For several years Brussels and the US giant sought a negotiated settlement, but the EU abruptly reversed course in 2014 after the intervention of member states and the arrival of Margrethe Vestager who took over as EU competition chief.
Vestager, a former Danish finance minister, quickly became known for her relentless pursuit of US tech giants that drew attention worldwide.
She has since racked up a total of $9 billion in fines against Google and has slapped Apple with a 13 billion euro tax bill that boss Tim Cook dismissed as “political crap”.
The appeal hearing is to last three days with a decision not expected for a year. The case can then go to the EU’s highest court, the European Court of Justice.
The EU’s case mirrors similar litigation against Microsoft, a legal labyrinth that ran throughout most of the 1990s and early 2000s and saw the company fined about 1.4 billion euros.
Google is expected to plead that the commission has wrongly applied arguments used successfully against Microsoft and that the company has the right to give advantage to its own services.
The company will also underline that the EU case erroneously failed to account for the spectacular rise of Amazon and eBay in its assessment of Google Shopping.
‘A few crumbs’
The EU commission will give testimony alongside complainants who accuse Google of having smothered their business.
“Our traffic decreased considerably, which created a vicious circle with merchants who no longer saw us as an alternative to Google Shopping,” said Laurent Godfroid, a lawyer for Twenga, a rival to Google Shopping.
He said Google “left only a few crumbs” to its rivals.
Players in other sectors are following the case closely, and hoping that Vestager swoops in on other features such as maps, travel and job ads where Google has yet to face push back from regulators.
More than 30 travel firms — including TripAdvisor and Expedia — wrote to Vestager on Monday complaining that Google was unfairly trying to enter the vacation rental ad business.
The EU has already said it was looking into Google’s similar push into job ads.
Silicon Valley giants Google and Tinder are under investigation over the processing of European users’ data, regulators in Ireland, where both have their regional bases, announced Tuesday.
The Data Protection Commission (DPC) said it had received complaints from various European consumer associations about the lack of transparency in the data processing.
It said its inquiry will set out to establish whether Google and Tinder have “a valid legal basis for processing” user data and whether they meet their “obligations as a data controller with regard to transparency.”.
MTCH Technology Services, the corporate name for matchmaking app Tinder, was in the spotlight over “possible systemic data protection issues”.
For Google, the DPC said it had received complaints over its “processing of location data”.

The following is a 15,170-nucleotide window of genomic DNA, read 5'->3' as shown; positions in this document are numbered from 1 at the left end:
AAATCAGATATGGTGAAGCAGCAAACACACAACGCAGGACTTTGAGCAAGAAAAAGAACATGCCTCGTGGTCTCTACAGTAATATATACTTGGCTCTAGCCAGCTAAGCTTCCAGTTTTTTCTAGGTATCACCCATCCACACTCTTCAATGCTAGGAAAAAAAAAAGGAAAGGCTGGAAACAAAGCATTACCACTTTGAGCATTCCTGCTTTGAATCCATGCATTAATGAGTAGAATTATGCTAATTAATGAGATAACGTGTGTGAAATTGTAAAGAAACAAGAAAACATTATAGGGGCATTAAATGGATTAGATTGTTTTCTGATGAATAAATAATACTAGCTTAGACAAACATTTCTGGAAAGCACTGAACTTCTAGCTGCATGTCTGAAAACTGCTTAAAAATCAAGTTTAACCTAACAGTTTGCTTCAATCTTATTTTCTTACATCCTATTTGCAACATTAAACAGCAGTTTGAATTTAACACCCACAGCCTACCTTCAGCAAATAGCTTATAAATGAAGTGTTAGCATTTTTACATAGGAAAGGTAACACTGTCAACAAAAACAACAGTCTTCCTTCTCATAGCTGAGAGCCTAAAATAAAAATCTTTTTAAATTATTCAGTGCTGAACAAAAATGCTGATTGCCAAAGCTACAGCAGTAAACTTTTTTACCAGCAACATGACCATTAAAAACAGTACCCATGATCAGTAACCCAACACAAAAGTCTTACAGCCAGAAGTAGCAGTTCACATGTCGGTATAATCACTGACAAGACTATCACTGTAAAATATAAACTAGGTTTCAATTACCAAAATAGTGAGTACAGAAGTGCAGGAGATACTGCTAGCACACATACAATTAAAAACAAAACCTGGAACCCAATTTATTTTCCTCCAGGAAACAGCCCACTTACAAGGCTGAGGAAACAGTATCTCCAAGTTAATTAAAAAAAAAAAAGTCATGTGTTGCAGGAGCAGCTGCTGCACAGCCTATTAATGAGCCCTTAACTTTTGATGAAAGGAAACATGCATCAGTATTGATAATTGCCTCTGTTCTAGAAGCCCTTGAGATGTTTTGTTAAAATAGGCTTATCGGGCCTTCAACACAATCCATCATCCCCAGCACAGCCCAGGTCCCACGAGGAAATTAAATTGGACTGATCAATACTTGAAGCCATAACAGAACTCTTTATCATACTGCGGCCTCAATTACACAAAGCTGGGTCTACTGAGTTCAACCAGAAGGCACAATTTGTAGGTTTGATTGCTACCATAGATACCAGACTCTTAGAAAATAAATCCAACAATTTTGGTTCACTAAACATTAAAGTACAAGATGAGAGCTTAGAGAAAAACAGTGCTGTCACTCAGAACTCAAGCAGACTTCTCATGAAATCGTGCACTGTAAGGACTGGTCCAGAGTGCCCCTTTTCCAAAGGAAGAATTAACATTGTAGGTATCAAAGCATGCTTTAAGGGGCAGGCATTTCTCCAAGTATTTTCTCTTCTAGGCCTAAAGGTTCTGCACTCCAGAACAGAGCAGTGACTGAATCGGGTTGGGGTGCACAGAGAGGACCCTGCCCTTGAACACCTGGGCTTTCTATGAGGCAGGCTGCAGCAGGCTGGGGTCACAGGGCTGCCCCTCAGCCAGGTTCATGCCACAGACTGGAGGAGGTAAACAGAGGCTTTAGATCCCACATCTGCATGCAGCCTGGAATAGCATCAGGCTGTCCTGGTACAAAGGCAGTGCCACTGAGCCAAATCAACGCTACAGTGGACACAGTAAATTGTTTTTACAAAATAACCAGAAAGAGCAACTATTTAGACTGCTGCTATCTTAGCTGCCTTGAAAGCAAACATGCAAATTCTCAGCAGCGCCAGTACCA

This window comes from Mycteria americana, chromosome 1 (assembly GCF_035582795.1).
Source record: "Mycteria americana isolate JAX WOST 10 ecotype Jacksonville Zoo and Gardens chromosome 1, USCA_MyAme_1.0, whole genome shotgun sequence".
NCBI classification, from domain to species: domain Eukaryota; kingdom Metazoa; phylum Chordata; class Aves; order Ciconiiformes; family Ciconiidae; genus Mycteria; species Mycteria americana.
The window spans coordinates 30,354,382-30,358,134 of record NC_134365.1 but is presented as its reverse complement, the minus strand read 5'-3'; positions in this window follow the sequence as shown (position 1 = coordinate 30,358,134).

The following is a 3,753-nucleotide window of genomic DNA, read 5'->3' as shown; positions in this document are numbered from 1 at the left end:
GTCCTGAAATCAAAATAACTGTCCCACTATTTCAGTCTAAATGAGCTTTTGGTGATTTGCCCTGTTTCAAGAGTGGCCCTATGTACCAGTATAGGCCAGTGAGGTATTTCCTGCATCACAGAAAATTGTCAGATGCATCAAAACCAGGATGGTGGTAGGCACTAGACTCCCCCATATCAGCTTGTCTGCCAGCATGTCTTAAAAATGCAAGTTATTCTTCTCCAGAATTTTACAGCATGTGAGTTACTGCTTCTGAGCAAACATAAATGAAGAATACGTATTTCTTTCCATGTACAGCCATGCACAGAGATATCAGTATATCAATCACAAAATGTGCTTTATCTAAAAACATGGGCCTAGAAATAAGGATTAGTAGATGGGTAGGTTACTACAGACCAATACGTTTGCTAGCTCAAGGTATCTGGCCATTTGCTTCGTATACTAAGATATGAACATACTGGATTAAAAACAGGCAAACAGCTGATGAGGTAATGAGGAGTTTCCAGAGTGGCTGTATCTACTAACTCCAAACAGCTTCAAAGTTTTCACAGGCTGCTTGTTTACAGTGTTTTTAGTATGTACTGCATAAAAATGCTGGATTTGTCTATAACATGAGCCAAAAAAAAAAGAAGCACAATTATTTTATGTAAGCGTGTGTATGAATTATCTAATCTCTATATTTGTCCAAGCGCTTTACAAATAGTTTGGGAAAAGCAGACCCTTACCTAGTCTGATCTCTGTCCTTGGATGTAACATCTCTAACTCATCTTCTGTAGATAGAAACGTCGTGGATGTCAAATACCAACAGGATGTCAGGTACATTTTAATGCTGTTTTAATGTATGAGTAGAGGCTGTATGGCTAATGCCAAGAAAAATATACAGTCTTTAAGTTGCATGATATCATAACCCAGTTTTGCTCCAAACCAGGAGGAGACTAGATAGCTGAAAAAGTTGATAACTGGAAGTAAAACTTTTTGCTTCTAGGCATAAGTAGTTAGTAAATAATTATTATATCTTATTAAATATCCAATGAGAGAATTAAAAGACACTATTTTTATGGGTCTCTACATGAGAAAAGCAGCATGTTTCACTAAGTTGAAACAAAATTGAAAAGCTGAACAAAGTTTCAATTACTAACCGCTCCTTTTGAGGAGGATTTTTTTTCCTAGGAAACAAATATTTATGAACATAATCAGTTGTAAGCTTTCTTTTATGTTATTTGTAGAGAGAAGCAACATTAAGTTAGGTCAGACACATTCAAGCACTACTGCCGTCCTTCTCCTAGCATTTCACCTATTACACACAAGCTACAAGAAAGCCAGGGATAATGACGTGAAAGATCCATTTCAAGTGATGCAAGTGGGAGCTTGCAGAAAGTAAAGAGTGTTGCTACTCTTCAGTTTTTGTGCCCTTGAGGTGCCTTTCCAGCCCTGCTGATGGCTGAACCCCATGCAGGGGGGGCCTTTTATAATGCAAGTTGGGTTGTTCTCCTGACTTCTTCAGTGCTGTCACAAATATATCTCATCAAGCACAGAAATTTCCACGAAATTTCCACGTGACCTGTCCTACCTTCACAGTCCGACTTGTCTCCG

It is the responsibility of Ireland’s regulators to ensure compliance with the European General Data Protection Regulation, as both companies’ European headquarters are in the country.
Google told AFP it will “cooperate fully” with the investigation, and says it will work closely with regulators and consumer associations across Europe.
“In the last year, we have made a number of product changes to improve the level of user transparency and control over location data,” it said in a statement.
Google has separately been under DPC investigation since May over data protection in the field of online advertising.
The location data case was launched after Google’s parent company Alphabet released mixed financial results for the last quarter of 2019 on Monday evening, causing its share price to fall.
Alphabet and Google chief executive Sundar Pichai has detailed four priority areas for 2020, including improving the privacy and security of users.
The European Union will offer Britain a close post-Brexit trading relationship but demand tough terms on fisheries and a level playing field for businesses, chief negotiator Michel Barnier said Monday.
“We are ready to offer a highly ambitious trade deal as the central pillar of this partnership, including zero tariffs,” Barnier said, but warned Brussels would not accept “unfair competitive advantages”.
Barnier was unveiling his negotiating mandate ahead of talks with Prime Minister Boris Johnson’s government on the EU’s future relations with Britain after the post-Brexit transition period.
Separately, his boss, European Commission President Ursula von der Leyen, said the talks should stick to what had already been agreed in a pre-Brexit political declaration between the two sides.
“There will be no surprises. We outlined with the UK already the future parameters we will have in our negotiations in the withdrawal agreement,” she said.
Johnson was expected to present Britain’s negotiating position later Monday. Reports from London suggested he will warn that Britain seeks the right to diverge from EU rule-making.
If that was the case, von der Leyen said, Britain must not expect unlimited access to the EU market.
“The closer the UK wants to be, the easier the access to the single market. But nothing comes for free. So access to the single market is of high value, it’s the largest single market in the world. It’s of utmost importance, and therefore I think it’s only a matter of fairness to also play by the rules,” she said.
Barnier told reporters that disagreement over fishing was likely to be the first and most serious division. British fishermen want to bar EU counterparts from their waters, but want to keep the EU as their main market for fish exports.
“We must now agree on specific and effective guarantees to ensure a level playing field over the long term,” Barnier said.
“That means a mechanism to uphold the high standards we have on social, environmental, climate, tax and state aid matters today and in their future developments,” he warned.
“Our free trade agreement must include an agreement on fisheries. This agreement should provide for continued reciprocal access to markets and to waters with stable quota shares.”